More than once in your life, you’ve probably been told you’re funny… looking! Hoo boy, I got a million of ’em. From the watercooler next to my office to the cubicles at the end of my hall, America agrees: I am hilarious.
(But sometimes a man craves a more objective X ray of his funny bone. That — and the prize of an NBC development deal — is what drove Brown to Texas to audition for the Peacock’s talent contest, ”The Last Comic Standing: The Search for the Funniest Person in America.” The show wraps up Tuesday, Aug. 5 — here’s how our critic fared.)
Yes, Texas. Auditions were also held in Chicago, New York, L.A., and Atlanta, but as we all know, those places aren’t really America. And it turns out there are funny people in the Lone Star State, some of them intentionally so. Take Fred Bothwell… please! (Man, that never gets old.) A self-declared ”comedian savant,” this husky thirtysomething was the first to arrive at Houston’s City Streets club, located in a strip mall. ”I look like a moron,” Fred explained. ”I guess people underestimate me.” On stage he performs what he calls ”a hootenanny,” in which he makes sounds and invites the audience to join in. ”Don’t reveal to anybody that I’m special,” he cautioned.
By now, other hopefuls had begun to bunch around the club entrance. As advertised, all the comics were standing — there was no place to sit. Several beefy Texans commented on the slender, black-clad crew guy who wrangled us into a line. ”He looks a little… sweet,” observed one. Added another: ”That’s how they all look in L.A.”
Charming, regionally excusable homophobia aside, the atmosphere was collegial. Everyone was eager to try out material. One comic agonized over whether to use his ”Cast Away”-inspired ”Wilson!” line, while a pierced, punked-out dwarf summarized his act: blaming Disney for emasculating his people. ”Walt made this movie about how seven old men shacked up with this woman, had her knocked out — and didn’t do s—!” he seethed. His bold dream of recasting Dopey as a date rapist brought tears to my eyes as I backed slowly away.
About 90 people arrived for the audition, which consisted of a two-minute routine delivered to the show’s talent scouts, Bob Read and Ross Mark. One by one, comics went in, grinning, joshing, nervous. One by one, they came out, ashen-faced — and without a callback bracelet. Reactions varied: ”The big guy doesn’t laugh”; ”It was too short, too short”; ”I’m gonna go smoke a joint in my car.”
Finally, I mounted the stage, a crude wooden dais erected in front of a giant mock-up of the Alamo (an inauspicious backdrop for comedy, as Fred pointed out after getting rejected). I’d written my first stand-up act a week earlier, an insult-comedy set aimed at suburban Christians. (Like they say, write what you know.) It was the Mormon jokes, however, that seemed to win the scouts over: ”You got any Mormons down here, Houston? You don’t see many this near the equator. They’re so blond, they melt.”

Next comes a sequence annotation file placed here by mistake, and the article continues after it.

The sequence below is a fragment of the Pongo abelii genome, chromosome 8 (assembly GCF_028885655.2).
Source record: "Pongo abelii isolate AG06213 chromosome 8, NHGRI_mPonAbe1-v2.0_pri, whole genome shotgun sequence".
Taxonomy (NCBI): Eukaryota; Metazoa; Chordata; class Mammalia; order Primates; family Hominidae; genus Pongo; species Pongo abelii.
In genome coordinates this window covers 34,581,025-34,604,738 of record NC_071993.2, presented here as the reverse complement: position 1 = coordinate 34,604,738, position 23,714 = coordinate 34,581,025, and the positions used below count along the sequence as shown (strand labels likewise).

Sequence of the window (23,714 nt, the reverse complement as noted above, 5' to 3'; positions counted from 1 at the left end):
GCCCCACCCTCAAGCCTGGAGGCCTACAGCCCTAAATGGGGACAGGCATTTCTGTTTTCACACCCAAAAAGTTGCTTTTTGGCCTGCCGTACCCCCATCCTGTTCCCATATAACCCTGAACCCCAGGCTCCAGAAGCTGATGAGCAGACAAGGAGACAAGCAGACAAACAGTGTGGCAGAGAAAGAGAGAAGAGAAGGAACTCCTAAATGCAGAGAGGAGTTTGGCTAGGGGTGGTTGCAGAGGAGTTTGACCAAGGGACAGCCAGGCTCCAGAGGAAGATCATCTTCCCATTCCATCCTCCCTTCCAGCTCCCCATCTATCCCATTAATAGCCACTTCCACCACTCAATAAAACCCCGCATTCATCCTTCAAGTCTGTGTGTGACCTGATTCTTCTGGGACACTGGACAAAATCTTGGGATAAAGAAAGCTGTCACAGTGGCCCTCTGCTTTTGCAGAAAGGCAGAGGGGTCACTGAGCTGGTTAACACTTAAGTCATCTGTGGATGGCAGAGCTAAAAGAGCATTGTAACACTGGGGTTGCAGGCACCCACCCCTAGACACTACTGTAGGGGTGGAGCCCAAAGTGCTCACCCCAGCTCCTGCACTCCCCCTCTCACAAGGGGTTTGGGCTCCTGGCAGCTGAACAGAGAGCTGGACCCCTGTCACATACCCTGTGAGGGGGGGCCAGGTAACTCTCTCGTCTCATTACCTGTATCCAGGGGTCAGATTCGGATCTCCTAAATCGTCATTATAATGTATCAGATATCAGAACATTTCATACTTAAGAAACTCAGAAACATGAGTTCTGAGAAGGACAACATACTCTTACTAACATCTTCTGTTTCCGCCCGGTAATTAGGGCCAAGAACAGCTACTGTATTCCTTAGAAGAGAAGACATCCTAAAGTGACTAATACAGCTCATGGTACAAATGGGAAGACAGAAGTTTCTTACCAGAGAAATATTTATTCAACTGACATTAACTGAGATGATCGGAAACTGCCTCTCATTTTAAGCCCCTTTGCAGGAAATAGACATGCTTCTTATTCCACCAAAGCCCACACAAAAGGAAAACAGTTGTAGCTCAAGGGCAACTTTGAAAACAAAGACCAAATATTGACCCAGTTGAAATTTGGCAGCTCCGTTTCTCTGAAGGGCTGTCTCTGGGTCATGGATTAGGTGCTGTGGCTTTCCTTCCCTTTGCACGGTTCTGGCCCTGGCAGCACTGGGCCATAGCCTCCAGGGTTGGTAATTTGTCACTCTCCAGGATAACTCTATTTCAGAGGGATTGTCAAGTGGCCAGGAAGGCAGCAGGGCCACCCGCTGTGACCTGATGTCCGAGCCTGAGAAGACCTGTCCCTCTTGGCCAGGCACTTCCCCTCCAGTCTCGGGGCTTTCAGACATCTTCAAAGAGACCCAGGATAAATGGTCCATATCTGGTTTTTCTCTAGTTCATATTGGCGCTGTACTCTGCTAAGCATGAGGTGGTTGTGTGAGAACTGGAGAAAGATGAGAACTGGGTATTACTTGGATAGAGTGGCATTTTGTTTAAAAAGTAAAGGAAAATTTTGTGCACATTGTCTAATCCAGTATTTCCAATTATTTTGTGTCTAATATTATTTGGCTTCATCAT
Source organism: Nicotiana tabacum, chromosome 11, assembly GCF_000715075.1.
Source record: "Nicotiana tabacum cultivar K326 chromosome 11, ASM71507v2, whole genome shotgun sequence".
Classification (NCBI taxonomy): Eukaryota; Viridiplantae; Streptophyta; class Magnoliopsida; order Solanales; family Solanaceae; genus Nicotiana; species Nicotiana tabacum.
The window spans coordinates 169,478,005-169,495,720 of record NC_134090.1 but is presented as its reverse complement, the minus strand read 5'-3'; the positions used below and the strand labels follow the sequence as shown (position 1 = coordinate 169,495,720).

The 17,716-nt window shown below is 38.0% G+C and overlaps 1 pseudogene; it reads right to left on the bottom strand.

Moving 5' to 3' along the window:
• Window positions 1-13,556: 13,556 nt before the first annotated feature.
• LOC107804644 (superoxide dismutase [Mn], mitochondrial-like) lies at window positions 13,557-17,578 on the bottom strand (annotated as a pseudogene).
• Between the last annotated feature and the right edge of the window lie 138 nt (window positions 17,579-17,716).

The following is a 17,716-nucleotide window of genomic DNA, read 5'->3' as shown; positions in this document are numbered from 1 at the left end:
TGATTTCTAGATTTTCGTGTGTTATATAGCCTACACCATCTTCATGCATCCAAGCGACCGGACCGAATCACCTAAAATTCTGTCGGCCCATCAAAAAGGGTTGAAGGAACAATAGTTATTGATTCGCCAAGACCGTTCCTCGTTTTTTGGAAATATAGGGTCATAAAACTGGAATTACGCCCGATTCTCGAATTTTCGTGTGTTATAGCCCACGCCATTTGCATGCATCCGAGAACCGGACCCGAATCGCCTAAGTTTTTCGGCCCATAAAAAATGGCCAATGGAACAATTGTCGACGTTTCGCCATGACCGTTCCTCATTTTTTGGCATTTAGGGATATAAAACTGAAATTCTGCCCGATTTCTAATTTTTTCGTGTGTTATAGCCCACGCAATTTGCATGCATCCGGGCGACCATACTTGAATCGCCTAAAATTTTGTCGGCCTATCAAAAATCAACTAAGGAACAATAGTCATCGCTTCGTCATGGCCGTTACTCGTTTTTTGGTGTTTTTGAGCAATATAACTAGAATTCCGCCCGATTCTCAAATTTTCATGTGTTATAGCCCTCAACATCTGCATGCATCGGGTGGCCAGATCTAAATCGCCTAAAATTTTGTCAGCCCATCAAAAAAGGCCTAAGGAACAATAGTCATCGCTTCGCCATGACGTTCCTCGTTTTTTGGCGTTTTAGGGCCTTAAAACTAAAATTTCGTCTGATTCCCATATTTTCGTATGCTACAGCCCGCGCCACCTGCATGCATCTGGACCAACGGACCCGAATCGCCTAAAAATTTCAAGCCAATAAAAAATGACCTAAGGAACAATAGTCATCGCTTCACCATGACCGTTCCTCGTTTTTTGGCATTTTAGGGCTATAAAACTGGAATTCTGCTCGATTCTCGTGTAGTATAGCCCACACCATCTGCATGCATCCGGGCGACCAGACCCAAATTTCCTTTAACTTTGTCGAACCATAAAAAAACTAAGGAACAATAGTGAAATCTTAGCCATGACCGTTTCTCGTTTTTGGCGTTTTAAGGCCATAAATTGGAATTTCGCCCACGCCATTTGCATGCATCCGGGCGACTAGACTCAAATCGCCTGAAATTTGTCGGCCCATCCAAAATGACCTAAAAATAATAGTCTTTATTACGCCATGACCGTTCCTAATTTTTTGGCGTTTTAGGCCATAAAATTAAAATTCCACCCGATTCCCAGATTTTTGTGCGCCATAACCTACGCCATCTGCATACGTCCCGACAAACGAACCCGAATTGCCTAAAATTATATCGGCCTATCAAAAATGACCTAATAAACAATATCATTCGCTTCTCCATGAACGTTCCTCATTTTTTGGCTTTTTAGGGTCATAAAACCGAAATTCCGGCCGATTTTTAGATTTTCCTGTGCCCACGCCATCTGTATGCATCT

”We’ve got a young Woody Allen on our hands,” Ross said.
”I’ve always aspired to be the world’s first WASP nebbish,” I replied, beaming.
”I was just kidding,” he said.
Despite this miscommunication, they asked me back for another five minutes of material. I told them I didn’t have any more material. They thought that was really funny and dismissed me.
I now had fewer than three hours to cook up a new batch of ha-ha. The Christian angle was played out, unless I could find something funny in the Apostles’ Creed. What was left? SUVs? Bushisms? Sniglets? To be honest, I can’t really remember my act, which was scribbled on Marriott stationery — though I will admit to getting desperate, going blue, and equating missile defense with gay porn. I also distinctly recall uttering the phrase ”Jesus is the new black.”
”You really weren’t joking about not having any more material, huh?” asked Bob.
Of the 14 callbacks, two of us were told we were advancing to the Los Angeles round, where celebrity talent scouts and producers would make the final cuts: Marsha Kelly, a bespectacled girl who delivered body-image jokes in a Garofalo-esque monotone, and Quint Hatch, a chain-smoking white guy who paced maniacally while muttering observations about race.
”We’ll see you two in Los Angeles,” Bob announced.
”Are you paying for that?” grunted Quint, who made his living as a waiter. ”Because I ain’t got s—.”
I, on the other hand, had hard, cold evidence that I was not, in fact, the funniest person in America. Perhaps if I’d had the guts to steal that dwarf’s date-rape material, I’d still be in this thing. Anyhow, you’ve been great, folks. I’ll be here all week, between the watercooler and the cubicles.